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PostPosted: Mon Nov 06, 2017 9:31 am    Post subject:

Alex Bregman had an AMA this morning. One of the questions:

Quote:
What was the most underrated play of the world series?


His answer:

Quote:
Laz Diaz standing behind the pick-off


Still hurts.
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PostPosted: Mon Nov 06, 2017 10:40 am    Post subject:

DuncanIdaho wrote:
Alex Bregman had an AMA this morning. One of the questions:

Quote:
What was the most underrated play of the world series?


His answer:

Quote:
Laz Diaz standing behind the pick-off


Still hurts.


its been a week i mean, it sucks not to close it out, but hopefully next year will be the year, sucks that we have to do the whole 162 game dance again but hopefully we wont have a 17 game slump in the middle of it.
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PostPosted: Mon Nov 06, 2017 11:01 am    Post subject:

jonnybravo wrote:
LAkers 4 Life wrote:
jonnybravo wrote:
LAkers 4 Life wrote:
There's gotta be a lot of soul-searching by the entire front office down for botching this season. I wish the answer was that simple, but it's gonna take a lot of work for this franchise to recover from it this offseason. The team did a lot of good things, but ultimately not enough to win it and they need to figure out why.


Baseball's just not really a sport where you can come up with a specific reason why. Sometimes someone chokes, sometimes someone catches fire. As far as our squad, we are loaded. We went after a bonafide #2 that didn't quite work out. For the most part we did all the right moves. It's a hindsight thing but all of us at the moment were stunned about having Hill pulled in game 2 so early and asking Jansen to go 2 innings to close it (despite Morrow being hot fire this year). That was beyond a game we should have won. We might be singing a different tune .


True... more than any other sport you have lesser names suddenly become world-beaters on the largest stage. I just felt that the past mistakes of the front office have played a role in hindering the team to go all out on a move to bring home a title. Like I've stated before, Houston ended up with a sweetheart of a deal for Verlander since they have an ace-caliber player for a couple more seasons at a cost of $20 million/year, which would be a lot less than the cost of other lesser pitchers on the market. And the prospects they gave up weren't even near the level of the prospects the Dodgers could have given up while still maintaining their high overall prospect ranking.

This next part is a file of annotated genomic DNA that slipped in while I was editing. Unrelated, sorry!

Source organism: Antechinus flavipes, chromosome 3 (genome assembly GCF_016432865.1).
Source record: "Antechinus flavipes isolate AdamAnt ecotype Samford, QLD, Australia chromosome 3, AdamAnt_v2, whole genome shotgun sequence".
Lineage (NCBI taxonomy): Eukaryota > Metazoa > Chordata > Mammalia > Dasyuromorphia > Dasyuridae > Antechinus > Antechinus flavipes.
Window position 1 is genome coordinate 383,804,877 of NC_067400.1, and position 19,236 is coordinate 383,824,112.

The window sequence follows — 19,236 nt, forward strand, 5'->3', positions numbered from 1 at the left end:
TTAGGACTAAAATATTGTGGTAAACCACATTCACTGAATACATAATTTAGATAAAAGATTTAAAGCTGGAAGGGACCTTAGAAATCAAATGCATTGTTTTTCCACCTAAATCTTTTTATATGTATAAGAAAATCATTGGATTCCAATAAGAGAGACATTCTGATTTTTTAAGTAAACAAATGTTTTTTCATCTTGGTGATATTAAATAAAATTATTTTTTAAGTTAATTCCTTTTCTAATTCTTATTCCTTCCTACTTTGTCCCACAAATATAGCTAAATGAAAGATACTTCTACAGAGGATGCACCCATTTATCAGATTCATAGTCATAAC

I hear yah but I think the call to get Yu was the right one despite it not working out. You can only work with the present information and at the time, Verlander was a pitcher that was on the wrong side of 30, looking like he was headed out to the pasture with several years and gobs of cash due to him to boot. Yu was a rental that may or not may not have worked out. His postseason work was a question mark but to be frank, Verlander before this post-season was pretty bad too. Who knew Verlander was going to be lights out like that? Who knows if he would have pitched the same way with us. It's just hard to say, his Astros stretch literally came out of nowhere.


Well, both Yu and Verlander at the trading deadline weren't exactly lighting MLB on fire. At the time I thought it was an okay trade to get Yu, but only because I thought the cost for Verlander might have been astronomical in terms of prospects and financial commitment. Verlander was coming off a very good season and started poorly and I wa shoping the Dodgers could have gotten him on the cheap. Hearing what the final Houston trade became, I was disappointed that the Dodgers didn't make more of a play for him since he would have fit in the Dodgers' plans short-term and long-term, especially since Detroit took on a lot of salary.

But unfortunately, it just didn't come to past. Dodgers front office now needs to learn from the experience and move on. They have questions marks just like any team heading into the offseason and we're gonna see how aggressive they are to maintain that contender status. They surprised us last offseason when they retained all their key free-agents. They'll need to start creating some balance to the lineup and hope they can find some diamonds in the rough.
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PostPosted: Mon Nov 06, 2017 11:32 am    Post subject:

DuncanIdaho wrote:
Alex Bregman had an AMA this morning. One of the questions:

Quote:
What was the most underrated play of the world series?


His answer:

Quote:
Laz Diaz standing behind the pick-off


Still hurts.


It really is hard to dislike the Astros (outside of a head to head series). Sure they were a little cocky with their celebrations throughout the series but so were Puig and Joc, it's part of the game.

Things like this - players recognizing that a lucky bounce could very well have been the difference in the series - shows that they're far from actually cocky and have a lot of respect for their opponents.

Having said that, Altuve still has a face that you just wanna punch.